Referring again to
Embodiments of the present invention may be employed for data storage in any of a wide variety of computing contexts. For example, as illustrated in
And according to various embodiments, data processed in accordance with the invention may be obtained using a wide variety of techniques. Data may be submitted by users visiting a web site, sending emails, sending instant messenger messages, posting to blogs, or any other online activity. Data may also be collected from or on behalf of users, such as storing browsing histories, user preferences or settings, marketing data, or data obtained through other sources (e.g. credit reports or social networking relationships). Data can comprise text, pictures, audio, or multimedia objects, among numerous other possibilities. Any type of data which can be stored on a computer system is contemplated.
Data stored according to the present invention may be processed in some centralized manner. This is represented in
In addition, the computer program instructions with which embodiments of the invention are implemented may be stored in any type of computer-readable media, and may be executed according to a variety of computing models including a client/server model, a peer-to-peer model, on a stand-alone computing device, or according to a distributed computing model in which various of the functionalities described herein may be effected or employed at different locations.
While the invention has been particularly shown and described with reference to specific embodiments thereof, it will be understood by those skilled in the art that changes in the form and details of the disclosed embodiments may be made without departing from the spirit or scope of the invention. In addition, although various advantages, aspects, and objects of the present invention have been discussed herein with reference to various embodiments, it will be understood that the scope of the invention should not be limited by reference to such advantages, aspects, and objects. Rather, the scope of the invention should be determined with reference to the appended claims.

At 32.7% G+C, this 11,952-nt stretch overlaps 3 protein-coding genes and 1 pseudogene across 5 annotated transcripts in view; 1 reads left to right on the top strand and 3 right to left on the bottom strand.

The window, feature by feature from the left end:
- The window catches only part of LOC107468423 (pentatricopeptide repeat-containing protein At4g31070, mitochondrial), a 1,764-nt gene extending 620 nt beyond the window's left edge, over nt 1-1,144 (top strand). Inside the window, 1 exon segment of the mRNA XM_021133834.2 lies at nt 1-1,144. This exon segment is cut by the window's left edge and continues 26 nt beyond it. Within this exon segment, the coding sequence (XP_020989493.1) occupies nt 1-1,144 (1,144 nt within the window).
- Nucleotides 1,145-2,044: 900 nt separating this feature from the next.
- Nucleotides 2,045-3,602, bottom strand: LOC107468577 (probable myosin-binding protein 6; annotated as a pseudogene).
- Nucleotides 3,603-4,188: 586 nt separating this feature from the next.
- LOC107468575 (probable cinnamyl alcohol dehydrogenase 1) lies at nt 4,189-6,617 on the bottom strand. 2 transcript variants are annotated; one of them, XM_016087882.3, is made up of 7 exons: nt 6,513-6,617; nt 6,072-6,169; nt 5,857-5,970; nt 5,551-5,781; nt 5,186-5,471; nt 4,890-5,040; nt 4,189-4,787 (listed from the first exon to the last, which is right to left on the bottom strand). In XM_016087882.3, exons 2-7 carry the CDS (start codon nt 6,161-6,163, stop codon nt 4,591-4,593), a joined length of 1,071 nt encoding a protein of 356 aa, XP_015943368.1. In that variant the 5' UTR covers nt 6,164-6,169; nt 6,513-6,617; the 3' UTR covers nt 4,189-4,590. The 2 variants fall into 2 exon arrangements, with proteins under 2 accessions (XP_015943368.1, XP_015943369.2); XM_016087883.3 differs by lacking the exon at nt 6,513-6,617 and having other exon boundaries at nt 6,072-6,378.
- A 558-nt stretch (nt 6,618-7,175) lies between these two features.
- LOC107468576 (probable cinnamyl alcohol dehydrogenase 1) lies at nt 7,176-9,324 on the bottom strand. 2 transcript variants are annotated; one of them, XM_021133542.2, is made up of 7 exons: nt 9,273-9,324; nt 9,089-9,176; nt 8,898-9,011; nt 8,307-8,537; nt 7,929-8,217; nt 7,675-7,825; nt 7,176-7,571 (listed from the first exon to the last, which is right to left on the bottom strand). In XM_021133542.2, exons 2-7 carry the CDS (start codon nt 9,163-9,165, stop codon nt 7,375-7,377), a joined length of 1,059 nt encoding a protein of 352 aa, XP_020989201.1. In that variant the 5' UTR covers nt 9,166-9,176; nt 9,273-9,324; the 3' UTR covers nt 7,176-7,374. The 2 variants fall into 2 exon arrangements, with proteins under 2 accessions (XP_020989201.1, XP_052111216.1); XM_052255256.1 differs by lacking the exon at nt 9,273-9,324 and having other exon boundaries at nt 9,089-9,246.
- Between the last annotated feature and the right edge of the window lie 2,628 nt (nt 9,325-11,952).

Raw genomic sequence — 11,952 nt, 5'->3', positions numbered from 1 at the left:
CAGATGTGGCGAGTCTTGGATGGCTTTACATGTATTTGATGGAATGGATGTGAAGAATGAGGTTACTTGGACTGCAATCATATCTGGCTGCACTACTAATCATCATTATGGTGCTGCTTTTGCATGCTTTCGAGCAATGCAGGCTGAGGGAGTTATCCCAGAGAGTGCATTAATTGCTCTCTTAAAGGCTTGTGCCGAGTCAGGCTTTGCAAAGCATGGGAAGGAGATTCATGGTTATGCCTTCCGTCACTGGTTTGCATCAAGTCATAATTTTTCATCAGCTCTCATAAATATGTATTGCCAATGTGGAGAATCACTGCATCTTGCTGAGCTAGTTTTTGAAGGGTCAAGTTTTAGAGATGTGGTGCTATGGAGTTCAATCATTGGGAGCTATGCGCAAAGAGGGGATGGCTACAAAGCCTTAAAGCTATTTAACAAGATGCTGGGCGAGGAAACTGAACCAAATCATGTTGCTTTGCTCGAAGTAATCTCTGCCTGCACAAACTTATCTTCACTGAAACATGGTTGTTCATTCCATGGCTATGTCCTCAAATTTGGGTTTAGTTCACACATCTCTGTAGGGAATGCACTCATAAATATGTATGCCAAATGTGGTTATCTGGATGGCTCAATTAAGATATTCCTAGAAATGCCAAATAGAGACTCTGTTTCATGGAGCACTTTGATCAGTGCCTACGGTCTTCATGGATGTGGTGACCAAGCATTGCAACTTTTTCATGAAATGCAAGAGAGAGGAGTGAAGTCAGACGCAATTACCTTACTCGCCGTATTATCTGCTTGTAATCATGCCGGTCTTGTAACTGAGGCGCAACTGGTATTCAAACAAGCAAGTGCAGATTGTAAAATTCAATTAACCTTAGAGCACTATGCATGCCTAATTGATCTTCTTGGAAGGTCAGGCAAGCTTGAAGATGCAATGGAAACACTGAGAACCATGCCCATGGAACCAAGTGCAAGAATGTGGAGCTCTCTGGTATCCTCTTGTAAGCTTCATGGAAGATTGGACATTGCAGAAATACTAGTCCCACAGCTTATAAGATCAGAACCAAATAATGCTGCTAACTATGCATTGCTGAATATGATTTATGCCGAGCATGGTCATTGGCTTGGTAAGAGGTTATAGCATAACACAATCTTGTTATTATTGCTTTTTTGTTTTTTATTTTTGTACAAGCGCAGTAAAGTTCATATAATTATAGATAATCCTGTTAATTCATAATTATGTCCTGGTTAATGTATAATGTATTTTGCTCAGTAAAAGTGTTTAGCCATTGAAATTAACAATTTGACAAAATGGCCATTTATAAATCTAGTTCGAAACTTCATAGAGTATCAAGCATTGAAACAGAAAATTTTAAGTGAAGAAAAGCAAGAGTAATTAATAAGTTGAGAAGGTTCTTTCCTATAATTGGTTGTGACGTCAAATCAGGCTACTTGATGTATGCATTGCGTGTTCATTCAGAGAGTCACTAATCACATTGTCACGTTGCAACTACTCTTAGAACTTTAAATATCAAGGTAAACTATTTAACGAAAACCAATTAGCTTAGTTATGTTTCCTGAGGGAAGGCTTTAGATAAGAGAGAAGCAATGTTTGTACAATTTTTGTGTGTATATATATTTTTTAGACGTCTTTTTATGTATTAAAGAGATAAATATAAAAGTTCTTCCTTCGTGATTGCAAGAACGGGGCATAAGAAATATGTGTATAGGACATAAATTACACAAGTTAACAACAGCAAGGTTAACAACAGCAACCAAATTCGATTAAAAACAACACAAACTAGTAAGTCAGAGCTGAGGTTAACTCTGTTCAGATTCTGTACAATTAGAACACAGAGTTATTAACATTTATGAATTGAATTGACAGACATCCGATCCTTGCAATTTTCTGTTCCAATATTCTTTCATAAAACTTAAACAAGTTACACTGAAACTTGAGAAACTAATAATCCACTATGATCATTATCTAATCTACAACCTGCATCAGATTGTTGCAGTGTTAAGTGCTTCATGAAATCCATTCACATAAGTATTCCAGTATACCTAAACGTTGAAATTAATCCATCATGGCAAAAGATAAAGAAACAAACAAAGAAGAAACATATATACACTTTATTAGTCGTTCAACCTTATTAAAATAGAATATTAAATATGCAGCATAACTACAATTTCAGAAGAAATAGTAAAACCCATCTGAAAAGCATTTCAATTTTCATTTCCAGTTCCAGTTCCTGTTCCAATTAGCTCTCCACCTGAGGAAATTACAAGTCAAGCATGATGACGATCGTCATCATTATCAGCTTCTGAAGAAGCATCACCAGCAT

|Cited Patent||Filing date||Publication date||Applicant||Title|
|US7496646 *||Sep 20, 2002||Feb 24, 2009||Hewlett-Packard Development Company, L.P.||System and method for management of a storage area network|
|US7555527 *||Nov 7, 2003||Jun 30, 2009||Symantec Operating Corporation||Efficiently linking storage object replicas in a computer network|
|US20040044755 *||Aug 27, 2002||Mar 4, 2004||Chipman Timothy W.||Method and system for a dynamic distributed object-oriented environment wherein object types and structures can change while running|
|US20100195538 *||Feb 4, 2009||Aug 5, 2010||Merkey Jeffrey V||Method and apparatus for network packet capture distributed storage system|
|Citing Patent||Filing date||Publication date||Applicant||Title|
|US9009112 *||Mar 15, 2010||Apr 14, 2015||Microsoft Technology Licensing, Llc||Reorganization of data under continuous workload|
|US20110055494 *||Aug 25, 2009||Mar 3, 2011||Yahoo! Inc.||Method for distributed direct object access storage|
|US20110225122 *||Mar 15, 2010||Sep 15, 2011||Microsoft Corporation||Reorganization of data under continuous workload|
|U.S. Classification||707/610, 707/611, 707/626, 707/634, 707/633, 707/616|
|Aug 27, 2009||AS||Assignment|
Owner name: YAHOO! INC., CALIFORNIA
Free format text: ASSIGNMENT OF ASSIGNORS INTEREST;ASSIGNORS:ROBERTS, NATHANIEL DAVID;ZHENG, JEANIE ZHILING;SOHN, CHUNG HAE;AND OTHERS;REEL/FRAME:023154/0830
Effective date: 20090825
|Apr 22, 2015||FPAY||Fee payment|
Year of fee payment: 4